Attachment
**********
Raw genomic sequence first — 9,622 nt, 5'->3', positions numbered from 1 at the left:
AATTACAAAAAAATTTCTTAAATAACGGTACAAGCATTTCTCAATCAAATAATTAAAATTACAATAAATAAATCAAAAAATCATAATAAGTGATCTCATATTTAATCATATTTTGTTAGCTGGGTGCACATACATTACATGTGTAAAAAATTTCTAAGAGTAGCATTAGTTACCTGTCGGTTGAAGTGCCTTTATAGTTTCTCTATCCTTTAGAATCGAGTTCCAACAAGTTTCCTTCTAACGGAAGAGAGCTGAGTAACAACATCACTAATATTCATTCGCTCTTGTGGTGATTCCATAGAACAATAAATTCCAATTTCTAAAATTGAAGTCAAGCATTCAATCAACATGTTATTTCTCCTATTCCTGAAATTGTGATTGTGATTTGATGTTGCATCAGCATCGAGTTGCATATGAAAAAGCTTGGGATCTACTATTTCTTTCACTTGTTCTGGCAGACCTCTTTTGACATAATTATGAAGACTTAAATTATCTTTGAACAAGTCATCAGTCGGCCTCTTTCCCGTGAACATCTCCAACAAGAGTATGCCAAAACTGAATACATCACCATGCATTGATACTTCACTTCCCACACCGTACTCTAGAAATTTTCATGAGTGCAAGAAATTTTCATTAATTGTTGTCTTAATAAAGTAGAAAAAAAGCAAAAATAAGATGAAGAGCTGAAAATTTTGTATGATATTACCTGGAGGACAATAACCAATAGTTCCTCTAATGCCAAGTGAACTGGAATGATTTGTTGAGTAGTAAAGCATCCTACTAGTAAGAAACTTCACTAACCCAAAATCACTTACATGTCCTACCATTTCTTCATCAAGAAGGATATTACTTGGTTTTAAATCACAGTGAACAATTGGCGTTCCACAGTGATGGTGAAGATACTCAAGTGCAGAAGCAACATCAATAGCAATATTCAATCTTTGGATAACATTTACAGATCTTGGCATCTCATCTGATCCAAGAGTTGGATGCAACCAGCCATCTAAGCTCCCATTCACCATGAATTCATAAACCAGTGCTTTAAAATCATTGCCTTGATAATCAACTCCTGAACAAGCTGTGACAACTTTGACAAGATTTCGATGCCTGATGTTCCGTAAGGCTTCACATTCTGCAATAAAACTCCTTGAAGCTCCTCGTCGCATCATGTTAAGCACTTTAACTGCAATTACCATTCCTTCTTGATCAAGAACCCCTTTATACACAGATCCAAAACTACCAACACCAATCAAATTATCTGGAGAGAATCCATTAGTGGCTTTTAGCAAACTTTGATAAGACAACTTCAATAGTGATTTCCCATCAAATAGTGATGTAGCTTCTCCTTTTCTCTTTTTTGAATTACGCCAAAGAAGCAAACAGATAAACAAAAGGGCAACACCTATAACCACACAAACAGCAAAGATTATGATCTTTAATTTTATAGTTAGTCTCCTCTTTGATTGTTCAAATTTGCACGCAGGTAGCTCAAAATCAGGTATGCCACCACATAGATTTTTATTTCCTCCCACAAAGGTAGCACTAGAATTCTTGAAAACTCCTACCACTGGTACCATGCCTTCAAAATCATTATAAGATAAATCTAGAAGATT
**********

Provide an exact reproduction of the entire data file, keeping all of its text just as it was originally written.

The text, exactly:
Raw genomic sequence first — 9,622 nt, 5'->3', positions numbered from 1 at the left:
AATTACAAAAAAATTTCTTAAATAACGGTACAAGCATTTCTCAATCAAATAATTAAAATTACAATAAATAAATCAAAAAATCATAATAAGTGATCTCATATTTAATCATATTTTGTTAGCTGGGTGCACATACATTACATGTGTAAAAAATTTCTAAGAGTAGCATTAGTTACCTGTCGGTTGAAGTGCCTTTATAGTTTCTCTATCCTTTAGAATCGAGTTCCAACAAGTTTCCTTCTAACGGAAGAGAGCTGAGTAACAACATCACTAATATTCATTCGCTCTTGTGGTGATTCCATAGAACAATAAATTCCAATTTCTAAAATTGAAGTCAAGCATTCAATCAACATGTTATTTCTCCTATTCCTGAAATTGTGATTGTGATTTGATGTTGCATCAGCATCGAGTTGCATATGAAAAAGCTTGGGATCTACTATTTCTTTCACTTGTTCTGGCAGACCTCTTTTGACATAATTATGAAGACTTAAATTATCTTTGAACAAGTCATCAGTCGGCCTCTTTCCCGTGAACATCTCCAACAAGAGTATGCCAAAACTGAATACATCACCATGCATTGATACTTCACTTCCCACACCGTACTCTAGAAATTTTCATGAGTGCAAGAAATTTTCATTAATTGTTGTCTTAATAAAGTAGAAAAAAAGCAAAAATAAGATGAAGAGCTGAAAATTTTGTATGATATTACCTGGAGGACAATAACCAATAGTTCCTCTAATGCCAAGTGAACTGGAATGATTTGTTGAGTAGTAAAGCATCCTACTAGTAAGAAACTTCACTAACCCAAAATCACTTACATGTCCTACCATTTCTTCATCAAGAAGGATATTACTTGGTTTTAAATCACAGTGAACAATTGGCGTTCCACAGTGATGGTGAAGATACTCAAGTGCAGAAGCAACATCAATAGCAATATTCAATCTTTGGATAACATTTACAGATCTTGGCATCTCATCTGATCCAAGAGTTGGATGCAACCAGCCATCTAAGCTCCCATTCACCATGAATTCATAAACCAGTGCTTTAAAATCATTGCCTTGATAATCAACTCCTGAACAAGCTGTGACAACTTTGACAAGATTTCGATGCCTGATGTTCCGTAAGGCTTCACATTCTGCAATAAAACTCCTTGAAGCTCCTCGTCGCATCATGTTAAGCACTTTAACTGCAATTACCATTCCTTCTTGATCAAGAACCCCTTTATACACAGATCCAAAACTACCAACACCAATCAAATTATCTGGAGAGAATCCATTAGTGGCTTTTAGCAAACTTTGATAAGACAACTTCAATAGTGATTTCCCATCAAATAGTGATGTAGCTTCTCCTTTTCTCTTTTTTGAATTACGCCAAAGAAGCAAACAGATAAACAAAAGGGCAACACCTATAACCACACAAACAGCAAAGATTATGATCTTTAATTTTATAGTTAGTCTCCTCTTTGATTGTTCAAATTTGCACGCAGGTAGCTCAAAATCAGGTATGCCACCACATAGATTTTTATTTCCTCCCACAAAGGTAGCACTAGAATTCTTGAAAACTCCTACCACTGGTACCATGCCTTCAAAATCATTATAAGATAAATCTAGAAGATT